Star Trek Online
What parents need to know
Parents Need to Know
Parents need to know that Star Trek Online is a Massively Multiplayer Online Role Playing Game (MMORPG) based on the popular Star Trek franchise. Kids will boldly go where no one has gone before, to explore star systems, examine space anomalies, and fight alien species, with a rather heavy emphasis on the combat. Parents also need to know that this game requires purchasing the software as well as a monthly subscription to play. This also isn't a game that a kid can stop playing, say in the middle of combat to have dinner, without consequences to their character or advancement. The game has open chat that can be filtered.
What's it about?
It is the year 2409. The Khitomer accords have broken down and the Klingons are once again at war with the Federation, and the Borg threatens all other life forms it encounters. Based on the Star Trek TV shows and movies, in STAR TREK ONLINE, a massively multiplayer online role playing game (MMORG), kids start out as an ensign in Star Fleet. As they rush to the rescue of the USS Khitomer, they find that the Borg has killed all its officers. As the highest ranking officer on board, the player becomes its captain. At completion of the tutorial, kids find themselves promoted to captain and gain a starship. In the captain's chair, kids can "boldly going where no one has gone before," exploring space, investigating space anomalies, rescuing survivors of catastrophes, defending planets and allies, and fighting their enemies. They will also beam down onto planets for ground combat, either with a team of computer-controlled bridge officers or by teaming up with other captains. Kids will also be able to play the Klingon side which is Player-versus-Player (PvP) heavy; eventually, both sides will participate in PvP wars in the far reaches of space.
Is it any good?
Kids with an interest in Star Trek will find Star Trek Online compelling as they are instantly thrown into the action in the tutorial. In space combat, players direct their ships and are also controlling their weapons and shields, directing power to where it needs to go. As captain, players also direct their bridge officers and make use of their skills in engineering, tactics or science. They decide to boost phaser power or use powerful tractor beams to hold their enemies. Viscerally, it feels like you are living in the Star Trek universe. It is fun to command an "Away Team" which in the beginning, is filled up with red-shirt wearing "Security Officers" just like the original Star Trek.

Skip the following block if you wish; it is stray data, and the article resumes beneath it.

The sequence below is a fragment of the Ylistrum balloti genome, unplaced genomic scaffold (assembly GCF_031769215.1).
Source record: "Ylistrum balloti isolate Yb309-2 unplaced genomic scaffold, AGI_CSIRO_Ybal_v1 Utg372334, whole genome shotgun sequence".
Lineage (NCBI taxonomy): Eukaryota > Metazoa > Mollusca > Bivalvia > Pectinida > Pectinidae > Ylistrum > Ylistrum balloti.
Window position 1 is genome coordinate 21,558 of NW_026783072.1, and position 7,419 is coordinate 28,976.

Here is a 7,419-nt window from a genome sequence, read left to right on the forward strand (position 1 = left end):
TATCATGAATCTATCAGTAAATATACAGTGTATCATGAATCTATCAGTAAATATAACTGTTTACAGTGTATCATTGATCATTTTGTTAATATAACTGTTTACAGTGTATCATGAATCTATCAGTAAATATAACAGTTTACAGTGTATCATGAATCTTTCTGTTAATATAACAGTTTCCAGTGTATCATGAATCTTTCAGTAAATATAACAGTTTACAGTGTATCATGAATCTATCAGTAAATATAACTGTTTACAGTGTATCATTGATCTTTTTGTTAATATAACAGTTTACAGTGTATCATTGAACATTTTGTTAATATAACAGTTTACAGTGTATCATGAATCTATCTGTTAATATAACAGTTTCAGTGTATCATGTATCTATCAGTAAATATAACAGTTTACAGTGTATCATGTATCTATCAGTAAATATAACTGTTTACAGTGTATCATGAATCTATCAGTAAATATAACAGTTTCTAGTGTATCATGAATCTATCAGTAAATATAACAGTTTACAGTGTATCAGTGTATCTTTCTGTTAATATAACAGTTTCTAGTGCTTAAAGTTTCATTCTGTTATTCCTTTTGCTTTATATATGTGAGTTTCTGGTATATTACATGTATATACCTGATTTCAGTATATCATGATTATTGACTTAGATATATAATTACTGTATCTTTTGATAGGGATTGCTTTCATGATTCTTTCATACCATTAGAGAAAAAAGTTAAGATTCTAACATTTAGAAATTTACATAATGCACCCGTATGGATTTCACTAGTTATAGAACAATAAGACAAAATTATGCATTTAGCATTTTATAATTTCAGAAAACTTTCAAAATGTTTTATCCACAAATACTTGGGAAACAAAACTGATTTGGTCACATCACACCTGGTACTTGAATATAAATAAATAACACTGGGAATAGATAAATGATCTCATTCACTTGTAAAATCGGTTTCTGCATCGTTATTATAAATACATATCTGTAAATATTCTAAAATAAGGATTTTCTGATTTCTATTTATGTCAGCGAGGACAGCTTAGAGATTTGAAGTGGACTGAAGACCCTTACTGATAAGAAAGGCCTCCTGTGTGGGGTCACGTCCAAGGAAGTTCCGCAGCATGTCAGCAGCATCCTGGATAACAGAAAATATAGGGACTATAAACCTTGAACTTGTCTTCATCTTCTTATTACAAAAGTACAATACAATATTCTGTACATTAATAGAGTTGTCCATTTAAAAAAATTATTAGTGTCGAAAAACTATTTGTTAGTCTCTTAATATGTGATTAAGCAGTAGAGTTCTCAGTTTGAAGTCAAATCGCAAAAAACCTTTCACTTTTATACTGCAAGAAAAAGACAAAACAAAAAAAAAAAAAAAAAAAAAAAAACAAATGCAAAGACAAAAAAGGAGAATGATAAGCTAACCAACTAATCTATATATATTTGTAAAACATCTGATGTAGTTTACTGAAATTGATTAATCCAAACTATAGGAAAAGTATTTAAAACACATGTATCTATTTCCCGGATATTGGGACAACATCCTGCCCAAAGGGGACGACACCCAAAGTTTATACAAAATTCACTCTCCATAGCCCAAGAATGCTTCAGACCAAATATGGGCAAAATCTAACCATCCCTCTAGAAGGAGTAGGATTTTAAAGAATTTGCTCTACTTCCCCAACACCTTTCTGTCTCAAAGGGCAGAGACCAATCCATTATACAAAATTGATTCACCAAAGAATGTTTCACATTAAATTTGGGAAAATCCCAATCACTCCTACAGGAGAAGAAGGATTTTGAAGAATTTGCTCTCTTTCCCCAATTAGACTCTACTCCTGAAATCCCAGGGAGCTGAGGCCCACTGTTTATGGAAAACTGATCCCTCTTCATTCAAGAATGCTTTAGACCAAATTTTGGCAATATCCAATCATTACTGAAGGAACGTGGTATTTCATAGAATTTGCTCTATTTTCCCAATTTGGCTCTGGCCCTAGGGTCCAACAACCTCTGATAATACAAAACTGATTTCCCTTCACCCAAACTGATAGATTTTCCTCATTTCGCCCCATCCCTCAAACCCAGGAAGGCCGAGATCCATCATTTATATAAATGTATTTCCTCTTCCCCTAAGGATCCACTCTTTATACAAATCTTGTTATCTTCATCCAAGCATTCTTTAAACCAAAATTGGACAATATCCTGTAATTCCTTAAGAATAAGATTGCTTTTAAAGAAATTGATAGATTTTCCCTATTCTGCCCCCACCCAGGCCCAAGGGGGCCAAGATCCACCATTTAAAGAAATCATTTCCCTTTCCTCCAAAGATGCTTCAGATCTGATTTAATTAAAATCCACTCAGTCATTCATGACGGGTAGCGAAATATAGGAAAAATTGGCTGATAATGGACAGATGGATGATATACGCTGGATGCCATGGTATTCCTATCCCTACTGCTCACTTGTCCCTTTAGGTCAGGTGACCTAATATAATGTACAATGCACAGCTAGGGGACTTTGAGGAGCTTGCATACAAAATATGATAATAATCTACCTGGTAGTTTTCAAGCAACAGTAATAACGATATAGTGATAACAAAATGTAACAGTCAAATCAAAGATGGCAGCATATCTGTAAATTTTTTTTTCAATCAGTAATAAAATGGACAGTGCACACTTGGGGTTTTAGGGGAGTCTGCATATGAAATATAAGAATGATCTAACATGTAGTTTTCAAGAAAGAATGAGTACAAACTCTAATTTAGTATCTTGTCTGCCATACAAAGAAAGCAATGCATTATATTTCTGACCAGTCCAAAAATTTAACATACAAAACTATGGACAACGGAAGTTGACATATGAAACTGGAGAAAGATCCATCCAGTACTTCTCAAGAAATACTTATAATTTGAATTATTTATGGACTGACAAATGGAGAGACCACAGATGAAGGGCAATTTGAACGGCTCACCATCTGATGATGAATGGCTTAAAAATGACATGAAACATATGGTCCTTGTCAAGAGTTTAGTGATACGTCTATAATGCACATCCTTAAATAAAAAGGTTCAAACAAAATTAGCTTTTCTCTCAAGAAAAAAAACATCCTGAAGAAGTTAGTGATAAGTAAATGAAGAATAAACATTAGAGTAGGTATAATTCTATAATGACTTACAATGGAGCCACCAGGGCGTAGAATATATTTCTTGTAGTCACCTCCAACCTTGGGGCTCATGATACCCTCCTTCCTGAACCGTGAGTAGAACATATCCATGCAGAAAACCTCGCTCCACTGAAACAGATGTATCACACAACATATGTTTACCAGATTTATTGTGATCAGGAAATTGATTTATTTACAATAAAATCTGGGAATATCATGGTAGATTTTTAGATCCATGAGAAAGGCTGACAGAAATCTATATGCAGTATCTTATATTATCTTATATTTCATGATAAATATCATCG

There is a bit of a learning curve as there are two distinctly different combat systems to learn. Players can customize their uniforms and ships, and even determine what their alien race looks like and what skills they have, or you can pick a standard Star Trek race. Graphics and environments are beautifully rendered, and missions and events are accompanied by voice-overs. In key scenes and events, they are acted by Leonard Nimoy of "Spock" fame. Zachary Quinto (the young Spock) guides and lead players through the tutorial and missions as the Emergency Medical Hologram. Sounds of lasers and explosions are realistically rendered in combat that can be frenetic at times and which helps with the sense of immersion. This Star Trek Online game is more about war and similar to the later Voyager series than the exploration of the earlier Original and Next Generation series, but anyone even slightly familiar with the Star Trek franchise will enjoy exploring this game world.
Online interaction: Because the game has open chat and player versus player gameplay, kids may encounter negative experiences, but the game is structured to bring players together in open missions where they will work together to accomplish these missions, providing rewards commensurate with the effort each player puts in. The game also provides a default language filter and tools to report and ignore other players.
Explore, discuss, enjoy
Families can talk about managing computer playing time. How long do you expect to play? If you expect you will need half an hour to one hour to play a mission, then how do you plan your play schedule?
Families can also talk about Player versus Player violence and sportsmanship. If you win a race or a game in school, do you trash-talk or crow over your opponents? Would you do it over the internet?
Families can talk about internet privacy and why kids should not be sharing personal information, account information, or passwords over the net with people they do not know.